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Drill Teaches Terror Lessons

BALTIMORE -- A booming crack and a cloud of smoke from a small metallic device caused hundreds to scream, clutch their bodies and quickly head to the exits of M&T Bank Stadium yesterday.



Soon, the parking lots outside the stadium were filled with flashing lights from firetrucks as emergency response workers tended to hundreds of disaster drill participants portraying ailing sports fans.



The three-hour exercise, "Operation Purple Haze," gave 300 local first-response providers an opportunity to prepare for a terrorist attack involving a simulated nuclear weapon. Organizers stressed that the exercise was an attempt to be proactive, and not in response to any specific terrorist threat.



"I am really excited about the number of people taking time out to take a proactive approach to making citizens feel safe," Mayor Sheila Dixon said shortly before the exercise began.



Similar scenarios have been staged at the Ravens' stadium for years, officials said, but yesterday's event, which included 500 volunteers posing as game fans, was the largest yet.



The lessons learned in the exercise at the stadium can be applied to other venues throughout the city and region, such as the Hippodrome and the soon-to-be-opened Convention Center hotel, according to Dixon.



"It's not that we hope for an incident to happen," Dixon said. "It's so we are prepared for an incident should it happen."



This year, Baltimore received $11.5 million in federal funding from the Urban Area Security Initiative, according to Dixon's office. Last year the city received $11.8 million. The money helps to pay for equipment and precautionary drills such as the one held yesterday.



"There is no more important job than to protect others from harm," Dixon said.



The drill allowed for first-responders at the city, state, and federal level to join with Dixon's office, the Department of Homeland Security, and the Maryland Stadium Authority.



The mock event was as true to real life as possible. Five hundred volunteers were recruited to act as fans at a game affected by a nuclear attack. They were assigned information cards that listed their injuries from the explosion. The cards even contained vital statistic such as blood pressure, which medical workers used to treat the injured on site.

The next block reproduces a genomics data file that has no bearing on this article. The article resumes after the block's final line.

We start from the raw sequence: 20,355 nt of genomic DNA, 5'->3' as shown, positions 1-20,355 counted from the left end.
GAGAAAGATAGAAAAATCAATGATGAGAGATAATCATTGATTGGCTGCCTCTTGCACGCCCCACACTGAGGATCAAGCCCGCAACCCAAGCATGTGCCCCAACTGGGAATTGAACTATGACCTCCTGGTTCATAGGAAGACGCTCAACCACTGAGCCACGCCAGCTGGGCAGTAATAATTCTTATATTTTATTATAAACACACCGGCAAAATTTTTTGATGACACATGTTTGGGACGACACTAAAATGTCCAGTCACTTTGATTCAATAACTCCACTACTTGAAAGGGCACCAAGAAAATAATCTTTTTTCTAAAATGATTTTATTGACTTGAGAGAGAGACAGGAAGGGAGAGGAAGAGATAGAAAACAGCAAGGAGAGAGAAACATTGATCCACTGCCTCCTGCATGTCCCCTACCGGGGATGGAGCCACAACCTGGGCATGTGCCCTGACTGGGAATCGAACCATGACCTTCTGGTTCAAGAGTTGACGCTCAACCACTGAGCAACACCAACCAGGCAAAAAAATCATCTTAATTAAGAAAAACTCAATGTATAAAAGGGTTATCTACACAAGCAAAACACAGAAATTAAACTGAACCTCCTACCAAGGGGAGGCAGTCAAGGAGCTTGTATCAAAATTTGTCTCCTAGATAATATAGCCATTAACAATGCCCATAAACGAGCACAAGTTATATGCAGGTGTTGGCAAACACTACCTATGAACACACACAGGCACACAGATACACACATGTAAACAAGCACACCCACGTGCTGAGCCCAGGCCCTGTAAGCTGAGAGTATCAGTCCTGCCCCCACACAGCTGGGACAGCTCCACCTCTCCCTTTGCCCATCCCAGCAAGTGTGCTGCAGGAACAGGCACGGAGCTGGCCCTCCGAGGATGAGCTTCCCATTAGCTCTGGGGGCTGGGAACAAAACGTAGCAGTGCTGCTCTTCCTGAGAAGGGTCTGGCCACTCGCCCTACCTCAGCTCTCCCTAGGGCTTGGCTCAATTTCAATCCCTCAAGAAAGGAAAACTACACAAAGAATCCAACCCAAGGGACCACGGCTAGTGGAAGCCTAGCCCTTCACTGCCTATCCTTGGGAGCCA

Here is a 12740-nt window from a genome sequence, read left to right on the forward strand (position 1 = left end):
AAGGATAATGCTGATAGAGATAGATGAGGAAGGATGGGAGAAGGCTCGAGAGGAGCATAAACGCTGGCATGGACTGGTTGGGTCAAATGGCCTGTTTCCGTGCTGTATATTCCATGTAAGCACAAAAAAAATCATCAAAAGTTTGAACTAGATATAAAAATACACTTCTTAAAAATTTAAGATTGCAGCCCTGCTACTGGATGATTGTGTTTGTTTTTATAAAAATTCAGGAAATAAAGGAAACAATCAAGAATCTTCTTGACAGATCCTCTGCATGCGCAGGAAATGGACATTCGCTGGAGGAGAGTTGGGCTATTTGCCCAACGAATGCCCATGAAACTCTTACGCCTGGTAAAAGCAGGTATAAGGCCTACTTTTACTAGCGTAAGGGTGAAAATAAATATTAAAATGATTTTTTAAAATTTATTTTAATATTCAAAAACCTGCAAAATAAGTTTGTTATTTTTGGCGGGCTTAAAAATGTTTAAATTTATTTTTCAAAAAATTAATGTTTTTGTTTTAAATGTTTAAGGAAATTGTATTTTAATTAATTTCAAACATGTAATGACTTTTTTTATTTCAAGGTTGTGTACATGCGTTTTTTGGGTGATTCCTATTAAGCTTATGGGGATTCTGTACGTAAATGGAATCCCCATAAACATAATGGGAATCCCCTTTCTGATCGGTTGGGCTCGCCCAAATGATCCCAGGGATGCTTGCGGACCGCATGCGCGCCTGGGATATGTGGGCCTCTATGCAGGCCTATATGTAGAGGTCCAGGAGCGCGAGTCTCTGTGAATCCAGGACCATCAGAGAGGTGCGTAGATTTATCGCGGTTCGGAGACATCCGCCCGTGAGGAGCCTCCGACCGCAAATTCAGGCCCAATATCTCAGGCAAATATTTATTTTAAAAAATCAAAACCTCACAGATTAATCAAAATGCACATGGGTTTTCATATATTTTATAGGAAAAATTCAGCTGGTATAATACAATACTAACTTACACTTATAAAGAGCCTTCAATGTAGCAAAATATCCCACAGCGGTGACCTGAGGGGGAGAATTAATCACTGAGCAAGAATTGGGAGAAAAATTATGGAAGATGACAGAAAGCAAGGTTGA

Other volunteers were given scripts directing them to attempt to sneak by stadium employees in an attempt to search for missing relatives. Some were painted with makeup to simulate varying injuries.



The magnitude of the drill was part of "the Ravens' ongoing effort to do everything we can do to make the stadium secure," said team President Dick Cass. "We take this very, very seriously."



An attack could happen in any area of the region with a large population, officials said.



"We are never going to be totally ready for the unexpected," Cass said. "Today will allow us to be better prepared."



The Maryland Stadium Authority, which oversees several sites including M&T Bank Stadium and Oriole Park at Camden Yards, was particularly interested in the activity.



Camden Yards has 3.5 million visitors a year, said David Raith, executive director of the Maryland Stadium Authority. "That's why it's important that we have exercises," he said. "We have a lot of people that come through."



Volunteers for yesterday's exercise included stadium employees, season ticket holders and residents of surrounding neighborhoods.



Melissa and Darrell Shelton, a couple who work security at the stadium, immediately volunteered for the chance to participate in the exercise.



"I'm trying to understand what would happen if we emptied out the stadium," Darrell Shelton said. "Every location is an eventual security target. I don't let it get to me."



Melissa Shelton said she feels safer knowing that the stadium staff is prepared for emergencies.



"I think that fans should feel safe and secure," she said.



john-john.williams@baltsun.com



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